a magnetic recording medium adapted to be coupled to said crankshaft so as to rotate in synchronism therewith, and containing a plurality of recording tracks including at least a first and a second track and wherein on respective ones of said recording tracks data is magnetically recorded in the form of unitary magnetic poles, the magnetic poles of said first of said tracks having a pitch P between the poles thereof and being representative of the angle of rotation of said crankshaft, and each of the magnetic poles of said second track having said pitch P between the poles thereof and being distributed at prescribed locations along said second track in respective pluralities corresponding to the number of cylinders of said engine with the magnetic polarities thereof being oriented in the same manner as the polarities of the respective magnetic poles of said first track; and
a magnetic sensor spaced apart from said magnetic recording medium and containing respective pairs of magnetoresistive elements arranged to be magnetically coupled with each of the respective recording tracks of said recording medium.
14. A crank angle sensor according to claim 13, wherein the number of magnetic poles of a respective one of the pluralities of magnetic poles that are distributed at said predetermined locations along said second track is different from the number of magnetic poles of the others of said pluralities.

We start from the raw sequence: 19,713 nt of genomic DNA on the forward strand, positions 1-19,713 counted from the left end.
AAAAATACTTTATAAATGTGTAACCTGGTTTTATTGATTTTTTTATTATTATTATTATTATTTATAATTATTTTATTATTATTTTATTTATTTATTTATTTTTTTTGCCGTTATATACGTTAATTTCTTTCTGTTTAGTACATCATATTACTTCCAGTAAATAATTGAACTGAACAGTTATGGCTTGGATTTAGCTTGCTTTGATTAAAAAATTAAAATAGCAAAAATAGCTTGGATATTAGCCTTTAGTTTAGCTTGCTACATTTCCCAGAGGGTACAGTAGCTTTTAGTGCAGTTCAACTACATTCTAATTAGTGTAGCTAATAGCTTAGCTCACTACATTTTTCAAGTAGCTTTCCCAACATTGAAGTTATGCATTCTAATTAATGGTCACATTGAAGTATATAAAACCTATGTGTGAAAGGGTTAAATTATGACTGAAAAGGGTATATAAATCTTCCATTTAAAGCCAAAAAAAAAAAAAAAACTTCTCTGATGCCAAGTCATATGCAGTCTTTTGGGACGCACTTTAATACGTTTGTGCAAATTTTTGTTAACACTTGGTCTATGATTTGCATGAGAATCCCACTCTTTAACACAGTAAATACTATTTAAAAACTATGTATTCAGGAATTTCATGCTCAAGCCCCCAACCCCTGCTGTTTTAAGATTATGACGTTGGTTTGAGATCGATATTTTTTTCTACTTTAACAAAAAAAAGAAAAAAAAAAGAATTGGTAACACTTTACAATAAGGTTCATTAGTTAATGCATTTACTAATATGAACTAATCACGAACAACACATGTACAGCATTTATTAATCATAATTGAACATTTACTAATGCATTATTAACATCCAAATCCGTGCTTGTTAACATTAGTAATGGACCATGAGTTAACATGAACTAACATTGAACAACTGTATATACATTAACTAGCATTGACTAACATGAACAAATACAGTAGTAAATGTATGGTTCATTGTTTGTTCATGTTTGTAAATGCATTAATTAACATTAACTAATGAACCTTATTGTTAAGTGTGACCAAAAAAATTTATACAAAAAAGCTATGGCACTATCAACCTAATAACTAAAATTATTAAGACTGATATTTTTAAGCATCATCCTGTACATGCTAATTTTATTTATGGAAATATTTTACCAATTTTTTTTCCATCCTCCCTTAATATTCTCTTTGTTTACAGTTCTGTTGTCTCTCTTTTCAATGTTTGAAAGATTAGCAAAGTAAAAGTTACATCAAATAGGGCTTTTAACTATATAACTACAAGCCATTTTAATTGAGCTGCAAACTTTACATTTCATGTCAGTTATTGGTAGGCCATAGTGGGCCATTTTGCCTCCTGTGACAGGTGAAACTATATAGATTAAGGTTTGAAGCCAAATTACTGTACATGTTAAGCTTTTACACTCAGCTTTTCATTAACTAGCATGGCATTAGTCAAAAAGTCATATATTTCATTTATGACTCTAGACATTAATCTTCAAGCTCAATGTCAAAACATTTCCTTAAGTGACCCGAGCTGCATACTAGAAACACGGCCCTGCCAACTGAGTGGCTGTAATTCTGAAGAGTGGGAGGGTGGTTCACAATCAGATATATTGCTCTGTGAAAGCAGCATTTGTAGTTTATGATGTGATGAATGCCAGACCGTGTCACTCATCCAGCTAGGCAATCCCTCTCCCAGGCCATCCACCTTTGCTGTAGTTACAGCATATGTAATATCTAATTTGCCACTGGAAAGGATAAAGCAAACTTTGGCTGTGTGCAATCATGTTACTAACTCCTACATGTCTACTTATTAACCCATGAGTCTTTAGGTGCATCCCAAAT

15. A crank angle sensor according to claim 14, wherein the plurality of recording tracks include a third recording track characterized by having magnetic poles; each of the magnetic poles of said third recording track having said pitch P between the poles thereof and are distributed at a preestablished location on said third track representative of a reference position of said crankshaft, and said magnetic sensor includes means for deriving, from magnetoresistive elements magnetically coupled with said third recording track, a first signal and for deriving, from magnetoresistive elements magnetically coupled with said second track, respective second signals, and means for counting second signals in response to the detection of a prescribed characteristic of said first signal to thereby identify a particular engine cylinder.
16. A crank angle sensor according to claim 15, wherein said prescribed characteristic corresponds to one of the appearance or disappearance of said first signals.